The pricing is uniform for all the zones, public, forwarding, or private. It means that if you have 10 zones of each, then your overall billing will be upon 30 zones uniformly. All of the queries are also aggregates, without concern upon the zone type. The pricing list for Cloud DNS is as follows:
1. Query Pricing
- For the number of queries, ranging between 0 to 1 billion, you will have to pay $0.40 per million queries/month.
- When the number of queries crosses the 1 billion mark, then you will have to pay $0.20 per million queries/month.
2. Zone Pricing (Managed)
- If you have a total of 0 to 25 zones, then you will have to pay $0.20 per managed zone/month.
- If you have a total of 26 to 10,000 zones, then you will have to pay $0.10 per managed zone/month.
- If you have a total of over 10,000 zones, then you will have to pay $0.03 per managed zone/month.
Server Types and Routing Methods within Cloud DNS
The DNS server policies have the potential to specify inbound and outbound DNS forwarding. Not just that, but by specifying the server policies in an ideal manner, you can specify both of these forwarding methods at once. A DNS server takes the mantle of storing the database of the domain names and then processes them, as per the DNS queries, that come from any of the clients within a network.
There are two types of servers available over Google Cloud DNS, that includes Authoritative server and Recursive resolver. Here is a brief description for both of them:
1. Authoritative Server
Authoritative server takes the responsibility of holding the DNS name records, which involves CNAME, A, AAAA. Any of the DNS servers that are non-authoritative tends to construct cache files, with resemblance to the past queries for domains. There is no option for holding out original name records.
2. Recursive Resolver
It is the DNS server that sends out queries to both authoritative & non-authoritative servers for resolution. The name of this server intends that it has the potential of performing each of the queries for the name provided and returns the final output.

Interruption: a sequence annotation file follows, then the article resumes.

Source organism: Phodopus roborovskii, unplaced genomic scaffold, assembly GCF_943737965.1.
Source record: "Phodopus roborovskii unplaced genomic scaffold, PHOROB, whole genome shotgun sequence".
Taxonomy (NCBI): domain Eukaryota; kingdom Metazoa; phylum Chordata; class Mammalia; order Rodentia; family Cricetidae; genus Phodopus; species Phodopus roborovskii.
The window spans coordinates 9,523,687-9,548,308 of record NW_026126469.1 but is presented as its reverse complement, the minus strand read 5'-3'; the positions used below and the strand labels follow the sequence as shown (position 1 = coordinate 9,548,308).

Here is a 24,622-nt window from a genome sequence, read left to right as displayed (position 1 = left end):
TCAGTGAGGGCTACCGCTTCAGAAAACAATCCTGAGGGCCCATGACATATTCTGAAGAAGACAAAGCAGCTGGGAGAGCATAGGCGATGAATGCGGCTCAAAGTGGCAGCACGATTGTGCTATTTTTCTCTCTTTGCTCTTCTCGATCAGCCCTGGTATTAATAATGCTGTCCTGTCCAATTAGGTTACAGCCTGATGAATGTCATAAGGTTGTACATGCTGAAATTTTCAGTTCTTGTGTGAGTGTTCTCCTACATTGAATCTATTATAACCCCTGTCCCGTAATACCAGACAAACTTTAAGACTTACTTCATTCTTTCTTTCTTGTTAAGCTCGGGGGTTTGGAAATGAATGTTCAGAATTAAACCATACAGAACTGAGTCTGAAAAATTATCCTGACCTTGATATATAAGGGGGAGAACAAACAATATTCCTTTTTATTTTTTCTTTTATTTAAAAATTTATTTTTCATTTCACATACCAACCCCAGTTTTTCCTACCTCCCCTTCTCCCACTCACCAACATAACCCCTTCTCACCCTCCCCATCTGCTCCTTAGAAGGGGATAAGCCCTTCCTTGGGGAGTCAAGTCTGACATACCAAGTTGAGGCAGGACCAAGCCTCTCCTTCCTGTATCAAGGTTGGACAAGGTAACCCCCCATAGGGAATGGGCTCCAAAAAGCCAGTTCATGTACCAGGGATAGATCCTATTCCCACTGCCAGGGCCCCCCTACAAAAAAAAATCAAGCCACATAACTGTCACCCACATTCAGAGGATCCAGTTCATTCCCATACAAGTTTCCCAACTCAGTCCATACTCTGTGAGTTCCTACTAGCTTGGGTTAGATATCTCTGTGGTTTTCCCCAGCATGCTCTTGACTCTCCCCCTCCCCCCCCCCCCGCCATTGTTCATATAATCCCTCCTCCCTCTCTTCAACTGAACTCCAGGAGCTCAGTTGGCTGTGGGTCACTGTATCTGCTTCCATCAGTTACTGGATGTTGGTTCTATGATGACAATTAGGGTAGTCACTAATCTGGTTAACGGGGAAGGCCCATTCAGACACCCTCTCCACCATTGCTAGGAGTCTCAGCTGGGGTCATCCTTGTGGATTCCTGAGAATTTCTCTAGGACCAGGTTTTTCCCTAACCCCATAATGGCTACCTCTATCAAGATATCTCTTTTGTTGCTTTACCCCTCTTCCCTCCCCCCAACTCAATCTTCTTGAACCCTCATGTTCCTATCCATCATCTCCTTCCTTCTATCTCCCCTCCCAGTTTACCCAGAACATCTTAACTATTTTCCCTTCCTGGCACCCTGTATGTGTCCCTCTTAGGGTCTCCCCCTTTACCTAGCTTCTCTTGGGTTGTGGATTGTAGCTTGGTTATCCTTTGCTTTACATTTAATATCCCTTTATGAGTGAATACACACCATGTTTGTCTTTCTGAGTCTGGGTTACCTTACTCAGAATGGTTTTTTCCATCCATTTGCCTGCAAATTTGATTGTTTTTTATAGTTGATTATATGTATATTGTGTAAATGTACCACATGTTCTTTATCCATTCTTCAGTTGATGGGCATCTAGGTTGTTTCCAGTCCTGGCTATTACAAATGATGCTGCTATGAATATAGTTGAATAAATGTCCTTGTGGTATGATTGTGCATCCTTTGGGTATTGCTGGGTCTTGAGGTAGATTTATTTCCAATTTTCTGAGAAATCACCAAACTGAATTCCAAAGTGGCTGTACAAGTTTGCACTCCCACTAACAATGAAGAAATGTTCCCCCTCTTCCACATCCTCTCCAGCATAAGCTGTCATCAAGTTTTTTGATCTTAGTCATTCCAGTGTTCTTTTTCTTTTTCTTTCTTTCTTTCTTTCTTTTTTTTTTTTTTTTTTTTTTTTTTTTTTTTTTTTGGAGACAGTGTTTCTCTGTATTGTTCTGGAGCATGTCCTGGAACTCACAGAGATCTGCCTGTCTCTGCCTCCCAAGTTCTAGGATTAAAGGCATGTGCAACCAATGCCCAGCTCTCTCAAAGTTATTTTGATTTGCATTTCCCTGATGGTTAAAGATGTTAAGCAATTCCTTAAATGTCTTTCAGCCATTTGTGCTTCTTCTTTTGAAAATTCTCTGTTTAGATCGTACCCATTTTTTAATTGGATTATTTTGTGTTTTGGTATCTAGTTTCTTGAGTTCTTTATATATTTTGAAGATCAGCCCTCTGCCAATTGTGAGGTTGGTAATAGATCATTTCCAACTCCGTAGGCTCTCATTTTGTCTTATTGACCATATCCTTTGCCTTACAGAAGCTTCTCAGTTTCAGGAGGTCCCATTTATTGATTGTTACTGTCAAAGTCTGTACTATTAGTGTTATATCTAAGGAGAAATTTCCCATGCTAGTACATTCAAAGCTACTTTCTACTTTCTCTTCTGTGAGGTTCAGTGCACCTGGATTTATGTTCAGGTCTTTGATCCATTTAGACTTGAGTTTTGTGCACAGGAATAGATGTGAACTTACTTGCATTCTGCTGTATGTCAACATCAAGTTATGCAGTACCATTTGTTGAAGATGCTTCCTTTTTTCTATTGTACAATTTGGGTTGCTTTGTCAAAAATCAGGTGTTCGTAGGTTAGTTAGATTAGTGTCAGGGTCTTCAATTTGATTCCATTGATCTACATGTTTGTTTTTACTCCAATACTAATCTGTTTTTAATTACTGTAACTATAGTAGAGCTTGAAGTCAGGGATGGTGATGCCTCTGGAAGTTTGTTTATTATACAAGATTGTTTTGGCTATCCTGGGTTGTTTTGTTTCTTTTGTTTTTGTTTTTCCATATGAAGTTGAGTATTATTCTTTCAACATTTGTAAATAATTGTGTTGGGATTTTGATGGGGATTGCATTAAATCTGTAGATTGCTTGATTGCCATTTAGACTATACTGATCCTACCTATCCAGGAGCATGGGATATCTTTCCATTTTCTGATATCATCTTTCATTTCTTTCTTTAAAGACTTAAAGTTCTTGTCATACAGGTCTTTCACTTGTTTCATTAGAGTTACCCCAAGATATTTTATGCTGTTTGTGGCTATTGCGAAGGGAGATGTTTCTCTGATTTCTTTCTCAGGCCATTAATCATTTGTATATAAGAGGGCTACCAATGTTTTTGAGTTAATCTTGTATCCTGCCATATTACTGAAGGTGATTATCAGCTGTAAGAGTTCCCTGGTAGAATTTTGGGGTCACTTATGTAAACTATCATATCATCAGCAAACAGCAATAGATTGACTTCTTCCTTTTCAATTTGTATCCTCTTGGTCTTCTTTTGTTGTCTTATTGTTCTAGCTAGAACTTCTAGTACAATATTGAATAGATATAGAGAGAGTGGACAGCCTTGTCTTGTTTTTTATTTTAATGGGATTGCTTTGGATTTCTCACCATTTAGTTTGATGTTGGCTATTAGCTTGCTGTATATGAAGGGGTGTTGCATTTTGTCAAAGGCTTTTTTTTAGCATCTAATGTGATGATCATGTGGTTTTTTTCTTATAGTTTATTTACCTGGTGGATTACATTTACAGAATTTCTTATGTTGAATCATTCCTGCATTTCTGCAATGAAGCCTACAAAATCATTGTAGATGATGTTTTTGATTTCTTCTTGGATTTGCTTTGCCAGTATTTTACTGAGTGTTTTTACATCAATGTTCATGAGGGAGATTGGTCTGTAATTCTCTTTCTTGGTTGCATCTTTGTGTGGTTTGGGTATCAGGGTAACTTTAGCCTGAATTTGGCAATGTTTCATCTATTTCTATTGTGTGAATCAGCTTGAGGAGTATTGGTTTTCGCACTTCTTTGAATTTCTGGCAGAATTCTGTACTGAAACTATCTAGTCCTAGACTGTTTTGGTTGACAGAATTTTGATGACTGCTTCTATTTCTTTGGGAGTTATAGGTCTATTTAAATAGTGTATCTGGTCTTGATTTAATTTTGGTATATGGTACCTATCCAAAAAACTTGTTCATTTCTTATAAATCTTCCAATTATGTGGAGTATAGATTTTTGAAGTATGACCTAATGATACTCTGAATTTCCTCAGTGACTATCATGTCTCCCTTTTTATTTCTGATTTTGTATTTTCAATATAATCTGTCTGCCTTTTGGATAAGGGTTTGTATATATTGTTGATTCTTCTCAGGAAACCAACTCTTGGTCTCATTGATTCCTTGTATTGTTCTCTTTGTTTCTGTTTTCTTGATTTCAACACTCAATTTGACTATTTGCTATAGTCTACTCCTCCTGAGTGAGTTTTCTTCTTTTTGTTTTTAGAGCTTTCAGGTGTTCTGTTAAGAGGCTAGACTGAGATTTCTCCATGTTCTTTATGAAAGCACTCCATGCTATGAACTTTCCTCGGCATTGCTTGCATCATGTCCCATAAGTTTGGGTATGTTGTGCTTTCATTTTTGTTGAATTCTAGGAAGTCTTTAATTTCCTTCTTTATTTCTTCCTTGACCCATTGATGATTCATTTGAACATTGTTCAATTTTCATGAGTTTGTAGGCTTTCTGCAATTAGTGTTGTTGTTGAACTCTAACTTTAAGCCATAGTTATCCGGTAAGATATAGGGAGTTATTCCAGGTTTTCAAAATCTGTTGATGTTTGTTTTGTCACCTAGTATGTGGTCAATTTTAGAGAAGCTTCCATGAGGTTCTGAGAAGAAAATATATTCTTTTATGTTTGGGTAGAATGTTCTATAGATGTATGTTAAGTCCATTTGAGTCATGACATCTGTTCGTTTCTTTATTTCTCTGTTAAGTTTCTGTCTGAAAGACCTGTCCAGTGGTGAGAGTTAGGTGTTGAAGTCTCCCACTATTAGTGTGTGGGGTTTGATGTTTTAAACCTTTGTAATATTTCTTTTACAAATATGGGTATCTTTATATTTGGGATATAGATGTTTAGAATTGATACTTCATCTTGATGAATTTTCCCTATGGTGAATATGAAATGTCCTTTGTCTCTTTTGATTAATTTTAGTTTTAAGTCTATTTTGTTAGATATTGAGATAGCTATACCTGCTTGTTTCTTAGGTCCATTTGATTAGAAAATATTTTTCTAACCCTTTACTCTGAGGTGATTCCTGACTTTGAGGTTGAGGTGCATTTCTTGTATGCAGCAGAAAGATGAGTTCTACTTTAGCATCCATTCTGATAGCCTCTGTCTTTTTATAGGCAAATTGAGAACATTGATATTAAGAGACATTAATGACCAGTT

Supported DNS record types
Cloud DNS supports the following types of records
|A||Address record, which maps host names to their IPv4 address.|
|AAAA||IPv6 address record, which maps host names to their IPv6 address.|
|CAA||Certificate Authority (CA) Authorization, which specifies which CAs are allowed to create certificates for a domain.|
|CNAME||Canonical name record, which specifies alias names.|
|DNSKEY||The DNSSEC key from another operator for secure transfer. This record set type can only be added to a DNSSEC-enabled zone in Transfer state.|
|DS||The DNSSEC key fingerprint for secure delegated zone. This record set type does not activate DNSSEC for a delegated zone unless you enable (and activate) DNSSEC for this zone.|
|IPSECKEY||IPsec tunnel gateway data and public keys for IPsec-capable clients to enable opportunistic encryption.|
|MX||Mail exchange record, which routes requests to mail servers.|
|NAPTR||Naming authority pointer record, defined by RFC 3403|
|NS||Name server record, which delegates a DNS zone to an authoritative server.|
|PTR||Pointer record, which is often used for reverse DNS lookups.|
|SOA||Start of authority record, which specifies authoritative information about a DNS zone. An SOA resource record is created for you when you create your managed zone. You can modify the record as needed (for example, you can change the serial number to an arbitrary number to support date-based versioning).|
|SPF||Sender Policy Framework record, a deprecated record type formerly used in email validation systems (use a TXT record instead).|
|SRV||Service locator record, which is used by some voice over IP (VoIP), instant messaging protocols, and other applications.|
|SSHFP||SSH fingerprint for SSH clients to validate the public keys of SSH servers.|
|TLSA||TLS authentication record for TLS clients to validate X.509 server certificates.|
|TXT||Text record, which can contain arbitrary text and can also be used to define machine-readable data, such as security or abuse prevention information.
A TXT record can contain one or more text strings; the maximum length of each individual string is 255 characters
When you intend to add the forwarding targets to the forwarding zones, then you are demanded to choose between two available routing methods. The two methods include Standard Routing and Private Routing. Standard routing has the potential of routing the traffic through the authorized VPC network or through the internet, depending upon the IP address of the forwarding target. It should be RFC 1918 IP address! But in the case of private routing, the traffic is always routed through the authorized VPC network, without depending upon the IP address of forwarding target.